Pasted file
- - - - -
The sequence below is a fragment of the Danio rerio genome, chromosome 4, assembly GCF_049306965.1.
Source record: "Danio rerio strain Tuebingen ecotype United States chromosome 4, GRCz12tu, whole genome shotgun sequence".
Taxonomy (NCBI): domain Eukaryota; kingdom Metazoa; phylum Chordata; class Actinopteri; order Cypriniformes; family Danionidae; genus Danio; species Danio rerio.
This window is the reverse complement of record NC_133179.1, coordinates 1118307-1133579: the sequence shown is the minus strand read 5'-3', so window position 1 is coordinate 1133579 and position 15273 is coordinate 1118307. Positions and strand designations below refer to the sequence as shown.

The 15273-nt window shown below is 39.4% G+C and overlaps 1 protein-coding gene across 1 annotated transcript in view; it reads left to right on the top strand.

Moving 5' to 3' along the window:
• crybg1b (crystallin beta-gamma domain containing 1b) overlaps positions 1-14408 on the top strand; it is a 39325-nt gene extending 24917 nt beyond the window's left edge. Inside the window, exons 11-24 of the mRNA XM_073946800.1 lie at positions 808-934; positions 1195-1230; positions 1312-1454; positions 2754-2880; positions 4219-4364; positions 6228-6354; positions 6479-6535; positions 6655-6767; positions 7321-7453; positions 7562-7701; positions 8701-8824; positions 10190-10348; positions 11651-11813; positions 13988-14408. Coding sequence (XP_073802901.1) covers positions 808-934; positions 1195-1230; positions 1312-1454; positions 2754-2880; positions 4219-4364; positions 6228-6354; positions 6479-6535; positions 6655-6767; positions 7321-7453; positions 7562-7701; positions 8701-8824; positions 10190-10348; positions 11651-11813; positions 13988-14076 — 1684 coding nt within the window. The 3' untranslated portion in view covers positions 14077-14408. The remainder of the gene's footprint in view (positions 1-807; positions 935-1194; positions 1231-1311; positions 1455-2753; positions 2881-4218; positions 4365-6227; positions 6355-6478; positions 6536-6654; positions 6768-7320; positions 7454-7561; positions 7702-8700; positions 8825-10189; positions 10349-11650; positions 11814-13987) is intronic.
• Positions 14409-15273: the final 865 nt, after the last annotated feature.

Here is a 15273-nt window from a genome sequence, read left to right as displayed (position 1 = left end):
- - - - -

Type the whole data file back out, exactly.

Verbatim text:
The sequence below is a fragment of the Danio rerio genome, chromosome 4, assembly GCF_049306965.1.
Source record: "Danio rerio strain Tuebingen ecotype United States chromosome 4, GRCz12tu, whole genome shotgun sequence".
Taxonomy (NCBI): domain Eukaryota; kingdom Metazoa; phylum Chordata; class Actinopteri; order Cypriniformes; family Danionidae; genus Danio; species Danio rerio.
This window is the reverse complement of record NC_133179.1, coordinates 1118307-1133579: the sequence shown is the minus strand read 5'-3', so window position 1 is coordinate 1133579 and position 15273 is coordinate 1118307. Positions and strand designations below refer to the sequence as shown.

The 15273-nt window shown below is 39.4% G+C and overlaps 1 protein-coding gene across 1 annotated transcript in view; it reads left to right on the top strand.

Moving 5' to 3' along the window:
• crybg1b (crystallin beta-gamma domain containing 1b) overlaps positions 1-14408 on the top strand; it is a 39325-nt gene extending 24917 nt beyond the window's left edge. Inside the window, exons 11-24 of the mRNA XM_073946800.1 lie at positions 808-934; positions 1195-1230; positions 1312-1454; positions 2754-2880; positions 4219-4364; positions 6228-6354; positions 6479-6535; positions 6655-6767; positions 7321-7453; positions 7562-7701; positions 8701-8824; positions 10190-10348; positions 11651-11813; positions 13988-14408. Coding sequence (XP_073802901.1) covers positions 808-934; positions 1195-1230; positions 1312-1454; positions 2754-2880; positions 4219-4364; positions 6228-6354; positions 6479-6535; positions 6655-6767; positions 7321-7453; positions 7562-7701; positions 8701-8824; positions 10190-10348; positions 11651-11813; positions 13988-14076 — 1684 coding nt within the window. The 3' untranslated portion in view covers positions 14077-14408. The remainder of the gene's footprint in view (positions 1-807; positions 935-1194; positions 1231-1311; positions 1455-2753; positions 2881-4218; positions 4365-6227; positions 6355-6478; positions 6536-6654; positions 6768-7320; positions 7454-7561; positions 7702-8700; positions 8825-10189; positions 10349-11650; positions 11814-13987) is intronic.
• Positions 14409-15273: the final 865 nt, after the last annotated feature.

Here is a 15273-nt window from a genome sequence, read left to right as displayed (position 1 = left end):